Verses

Verses

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PRELUDE.

  Poems are heavenly things,  And only souls with wings  May reach them where they grow,  May pluck and bear below,  Feeding the nations thus  With food all glorious.

  Verses are not of these;  They bloom on earthly trees,  Poised on a low-hung stem,  And those may gather them  Who cannot fly to where  The heavenly gardens are.

  So I by devious ways  Have pulled some easy sprays  From the down-dropping bough  Which all may reach, and now  I knot them, bud and leaf,  Into a rhymed sheaf.

  Not mine the pinion strong  To win the nobler song;  I only cull and bring  A hedge-row offering  Of berry, flower, and brake,  If haply some may take.

VERSES. COMMISSIONED.

"Do their errands; enter into the sacrifice with them; be a link yourself in the divine chain, and feel the joy and life of it."—ADELINE D. T. WHITNEY

  What can I do for thee, Beloved,    Whose feet so little while ago    Trod the same way-side dust with mine,  And now up paths I do not know    Speed, without sound or sign?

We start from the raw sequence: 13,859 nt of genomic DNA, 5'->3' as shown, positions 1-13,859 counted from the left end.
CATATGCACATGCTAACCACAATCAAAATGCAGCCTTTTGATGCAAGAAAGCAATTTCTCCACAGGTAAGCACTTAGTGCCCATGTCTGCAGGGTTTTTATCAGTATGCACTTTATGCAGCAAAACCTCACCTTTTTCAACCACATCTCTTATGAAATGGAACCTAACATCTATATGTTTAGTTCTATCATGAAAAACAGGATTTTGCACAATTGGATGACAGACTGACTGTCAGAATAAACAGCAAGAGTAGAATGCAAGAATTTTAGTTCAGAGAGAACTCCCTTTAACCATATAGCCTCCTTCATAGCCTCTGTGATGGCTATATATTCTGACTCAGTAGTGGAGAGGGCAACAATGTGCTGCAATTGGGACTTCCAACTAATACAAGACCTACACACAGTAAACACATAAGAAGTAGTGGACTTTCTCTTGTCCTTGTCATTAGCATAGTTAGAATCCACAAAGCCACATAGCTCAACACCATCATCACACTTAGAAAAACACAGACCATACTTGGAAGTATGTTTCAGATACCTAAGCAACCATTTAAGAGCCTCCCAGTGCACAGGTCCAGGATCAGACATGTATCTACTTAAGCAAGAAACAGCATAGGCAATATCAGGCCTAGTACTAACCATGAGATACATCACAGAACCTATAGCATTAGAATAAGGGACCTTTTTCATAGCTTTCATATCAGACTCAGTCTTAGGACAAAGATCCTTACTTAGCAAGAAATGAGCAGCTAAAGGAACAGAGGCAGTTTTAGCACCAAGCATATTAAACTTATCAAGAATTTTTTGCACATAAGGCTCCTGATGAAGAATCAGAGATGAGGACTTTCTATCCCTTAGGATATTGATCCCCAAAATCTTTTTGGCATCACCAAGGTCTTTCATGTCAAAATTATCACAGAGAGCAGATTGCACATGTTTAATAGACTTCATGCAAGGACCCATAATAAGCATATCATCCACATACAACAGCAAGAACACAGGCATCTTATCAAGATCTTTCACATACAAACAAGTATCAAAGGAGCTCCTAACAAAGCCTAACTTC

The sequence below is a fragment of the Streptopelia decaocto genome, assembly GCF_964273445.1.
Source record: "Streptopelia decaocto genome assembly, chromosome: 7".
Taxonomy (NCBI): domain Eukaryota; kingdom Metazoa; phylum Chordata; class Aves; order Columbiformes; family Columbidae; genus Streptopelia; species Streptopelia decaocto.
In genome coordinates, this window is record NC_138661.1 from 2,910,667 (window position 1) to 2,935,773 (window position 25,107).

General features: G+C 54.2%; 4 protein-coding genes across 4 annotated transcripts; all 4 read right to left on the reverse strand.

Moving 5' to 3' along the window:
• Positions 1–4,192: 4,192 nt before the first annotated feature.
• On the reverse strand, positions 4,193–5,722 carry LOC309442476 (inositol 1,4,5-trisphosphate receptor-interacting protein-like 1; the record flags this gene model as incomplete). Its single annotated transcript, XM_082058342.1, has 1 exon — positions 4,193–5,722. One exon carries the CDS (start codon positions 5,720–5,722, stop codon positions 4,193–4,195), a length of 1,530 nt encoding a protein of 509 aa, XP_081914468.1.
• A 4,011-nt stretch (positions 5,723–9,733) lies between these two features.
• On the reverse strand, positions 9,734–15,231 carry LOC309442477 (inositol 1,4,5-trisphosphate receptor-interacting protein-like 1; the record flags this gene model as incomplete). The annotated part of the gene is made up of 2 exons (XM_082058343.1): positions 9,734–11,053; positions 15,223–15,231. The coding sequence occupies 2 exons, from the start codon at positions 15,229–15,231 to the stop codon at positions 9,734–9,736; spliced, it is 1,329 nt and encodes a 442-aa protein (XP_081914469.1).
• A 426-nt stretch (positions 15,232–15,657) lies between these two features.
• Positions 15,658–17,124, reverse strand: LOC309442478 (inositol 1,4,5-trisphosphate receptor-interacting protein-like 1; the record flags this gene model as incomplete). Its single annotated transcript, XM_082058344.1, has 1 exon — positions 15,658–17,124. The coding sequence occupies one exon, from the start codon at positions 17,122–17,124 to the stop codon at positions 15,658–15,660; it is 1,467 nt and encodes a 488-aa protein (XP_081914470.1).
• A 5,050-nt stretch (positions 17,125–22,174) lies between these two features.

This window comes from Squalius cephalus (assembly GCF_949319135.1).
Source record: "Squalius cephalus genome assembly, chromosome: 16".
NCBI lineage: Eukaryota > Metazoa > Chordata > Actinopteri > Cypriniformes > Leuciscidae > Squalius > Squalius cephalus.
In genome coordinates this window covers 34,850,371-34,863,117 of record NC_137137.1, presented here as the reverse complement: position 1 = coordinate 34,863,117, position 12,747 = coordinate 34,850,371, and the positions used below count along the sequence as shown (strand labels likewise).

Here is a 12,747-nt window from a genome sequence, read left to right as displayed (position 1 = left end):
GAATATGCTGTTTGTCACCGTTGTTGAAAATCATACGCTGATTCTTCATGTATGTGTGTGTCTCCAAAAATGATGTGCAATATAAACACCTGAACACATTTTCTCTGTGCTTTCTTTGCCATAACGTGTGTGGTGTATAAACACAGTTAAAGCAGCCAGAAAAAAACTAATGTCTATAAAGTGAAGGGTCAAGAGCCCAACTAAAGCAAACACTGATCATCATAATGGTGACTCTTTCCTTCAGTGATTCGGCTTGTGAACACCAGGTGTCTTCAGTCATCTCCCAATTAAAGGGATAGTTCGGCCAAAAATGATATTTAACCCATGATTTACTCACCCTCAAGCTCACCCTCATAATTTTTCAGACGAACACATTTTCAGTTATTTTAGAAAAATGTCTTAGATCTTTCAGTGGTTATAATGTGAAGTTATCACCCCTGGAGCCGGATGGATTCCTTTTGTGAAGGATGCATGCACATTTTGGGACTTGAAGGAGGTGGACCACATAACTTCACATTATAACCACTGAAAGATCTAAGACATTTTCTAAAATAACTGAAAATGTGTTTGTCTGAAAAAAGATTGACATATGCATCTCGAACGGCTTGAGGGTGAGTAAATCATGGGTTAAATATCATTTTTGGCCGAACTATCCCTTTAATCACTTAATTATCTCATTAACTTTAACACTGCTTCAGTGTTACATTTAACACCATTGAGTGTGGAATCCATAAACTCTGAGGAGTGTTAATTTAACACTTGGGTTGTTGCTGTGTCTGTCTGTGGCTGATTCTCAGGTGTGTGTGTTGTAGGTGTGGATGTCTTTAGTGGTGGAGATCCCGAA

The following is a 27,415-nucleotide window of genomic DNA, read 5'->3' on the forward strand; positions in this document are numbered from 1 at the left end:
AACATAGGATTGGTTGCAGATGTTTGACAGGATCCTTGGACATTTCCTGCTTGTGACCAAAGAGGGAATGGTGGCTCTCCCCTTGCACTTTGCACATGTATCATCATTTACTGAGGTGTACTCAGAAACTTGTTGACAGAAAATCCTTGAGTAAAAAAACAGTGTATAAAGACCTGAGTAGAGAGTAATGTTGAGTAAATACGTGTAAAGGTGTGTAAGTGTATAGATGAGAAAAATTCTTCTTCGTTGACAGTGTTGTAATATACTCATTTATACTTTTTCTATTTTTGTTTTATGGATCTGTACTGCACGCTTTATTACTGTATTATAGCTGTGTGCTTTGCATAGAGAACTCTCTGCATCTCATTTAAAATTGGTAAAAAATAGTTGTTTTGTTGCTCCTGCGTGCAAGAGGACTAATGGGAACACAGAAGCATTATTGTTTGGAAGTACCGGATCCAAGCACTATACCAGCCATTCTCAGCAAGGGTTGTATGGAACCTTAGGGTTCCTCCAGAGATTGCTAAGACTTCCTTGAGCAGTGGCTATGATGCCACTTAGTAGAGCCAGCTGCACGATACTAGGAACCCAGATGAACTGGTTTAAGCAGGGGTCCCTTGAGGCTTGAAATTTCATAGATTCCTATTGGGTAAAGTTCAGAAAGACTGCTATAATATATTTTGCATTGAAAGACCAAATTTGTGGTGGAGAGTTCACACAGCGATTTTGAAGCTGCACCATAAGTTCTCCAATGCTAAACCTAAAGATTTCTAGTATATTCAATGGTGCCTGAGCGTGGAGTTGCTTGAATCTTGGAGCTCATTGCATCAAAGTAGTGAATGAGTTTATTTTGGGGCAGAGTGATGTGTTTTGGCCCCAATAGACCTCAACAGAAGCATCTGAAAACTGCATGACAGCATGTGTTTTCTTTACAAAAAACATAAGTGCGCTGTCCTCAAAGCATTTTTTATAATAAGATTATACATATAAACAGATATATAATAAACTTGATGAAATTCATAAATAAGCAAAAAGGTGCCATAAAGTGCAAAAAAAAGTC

What can I do? The perfect life    All fresh and fair and beautiful    Has opened its wide arms to thee;  Thy cup is over-brimmed and full;    Nothing remains for me.

  I used to do so many things,—    Love thee and chide thee and caress;    Brush little straws from off thy way,  Tempering with my poor tenderness    The heat of thy short day.

  Not much, but very sweet to give;    And it is grief of griefs to bear    That all these ministries are o'er,  And thou, so happy, Love, elsewhere,    Never can need me more:—

  And I can do for thee but this    (Working on blindly, knowing not    If I may give thee pleasure so):  Out of my own dull, burdened lot    I can arise, and go

  To sadder lives and darker homes,    A messenger, dear heart, from thee    Who wast on earth a comforter,  And say to those who welcome me,    I am sent forth by her.

  Feeling the while how good it is    To do thy errands thus, and think    It may be, in the blue, far space,  Thou watchest from the heaven's brink,—    A smile upon my face.

  And when the day's work ends with day,    And star-eyed evening, stealing in,    Waves a cool hand to flying noon,  And restless, surging thoughts begin,    Like sad bells out of tune,

  I'll pray: "Dear Lord, to whose great love    Nor bound nor limit line is set,    Give to my darling, I implore,  Some new sweet joy not tasted yet,    For I can give no more."

  And with the words my thoughts shall climb    With following feet the heavenly stair    Up which thy steps so lately sped,  And, seeing thee so happy there,    Come back half comforted.

THE CRADLE TOMB IN WESTMINSTER ABBEY.

  A little, rudely sculptured bed,    With shadowing folds of marble lace,  And quilt of marble, primly spread    And folded round a baby's face....